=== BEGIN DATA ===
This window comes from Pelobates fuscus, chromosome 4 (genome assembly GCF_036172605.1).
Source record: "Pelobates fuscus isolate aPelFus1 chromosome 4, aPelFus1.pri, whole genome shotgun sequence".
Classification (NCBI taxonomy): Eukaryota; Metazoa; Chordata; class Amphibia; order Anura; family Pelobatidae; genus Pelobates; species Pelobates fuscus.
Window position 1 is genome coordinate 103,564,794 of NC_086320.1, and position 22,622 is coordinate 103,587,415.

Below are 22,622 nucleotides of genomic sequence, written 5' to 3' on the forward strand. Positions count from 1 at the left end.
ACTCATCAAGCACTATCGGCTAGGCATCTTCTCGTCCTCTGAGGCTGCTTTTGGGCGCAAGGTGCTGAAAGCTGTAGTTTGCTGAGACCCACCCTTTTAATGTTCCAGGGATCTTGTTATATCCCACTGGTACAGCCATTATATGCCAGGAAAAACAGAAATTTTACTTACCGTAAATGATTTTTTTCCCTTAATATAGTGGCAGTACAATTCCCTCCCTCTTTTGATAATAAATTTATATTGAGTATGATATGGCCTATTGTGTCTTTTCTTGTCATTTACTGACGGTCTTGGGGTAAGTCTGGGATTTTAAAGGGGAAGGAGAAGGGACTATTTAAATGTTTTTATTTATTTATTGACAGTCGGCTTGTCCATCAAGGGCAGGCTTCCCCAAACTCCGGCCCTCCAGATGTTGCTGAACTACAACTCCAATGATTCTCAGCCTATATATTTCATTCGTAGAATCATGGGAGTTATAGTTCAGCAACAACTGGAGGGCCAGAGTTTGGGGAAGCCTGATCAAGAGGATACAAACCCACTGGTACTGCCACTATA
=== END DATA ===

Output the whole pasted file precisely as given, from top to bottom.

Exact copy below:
This window comes from Pelobates fuscus, chromosome 4 (genome assembly GCF_036172605.1).
Source record: "Pelobates fuscus isolate aPelFus1 chromosome 4, aPelFus1.pri, whole genome shotgun sequence".
Classification (NCBI taxonomy): Eukaryota; Metazoa; Chordata; class Amphibia; order Anura; family Pelobatidae; genus Pelobates; species Pelobates fuscus.
Window position 1 is genome coordinate 103,564,794 of NC_086320.1, and position 22,622 is coordinate 103,587,415.

Below are 22,622 nucleotides of genomic sequence, written 5' to 3' on the forward strand. Positions count from 1 at the left end.
ACTCATCAAGCACTATCGGCTAGGCATCTTCTCGTCCTCTGAGGCTGCTTTTGGGCGCAAGGTGCTGAAAGCTGTAGTTTGCTGAGACCCACCCTTTTAATGTTCCAGGGATCTTGTTATATCCCACTGGTACAGCCATTATATGCCAGGAAAAACAGAAATTTTACTTACCGTAAATGATTTTTTTCCCTTAATATAGTGGCAGTACAATTCCCTCCCTCTTTTGATAATAAATTTATATTGAGTATGATATGGCCTATTGTGTCTTTTCTTGTCATTTACTGACGGTCTTGGGGTAAGTCTGGGATTTTAAAGGGGAAGGAGAAGGGACTATTTAAATGTTTTTATTTATTTATTGACAGTCGGCTTGTCCATCAAGGGCAGGCTTCCCCAAACTCCGGCCCTCCAGATGTTGCTGAACTACAACTCCAATGATTCTCAGCCTATATATTTCATTCGTAGAATCATGGGAGTTATAGTTCAGCAACAACTGGAGGGCCAGAGTTTGGGGAAGCCTGATCAAGAGGATACAAACCCACTGGTACTGCCACTATA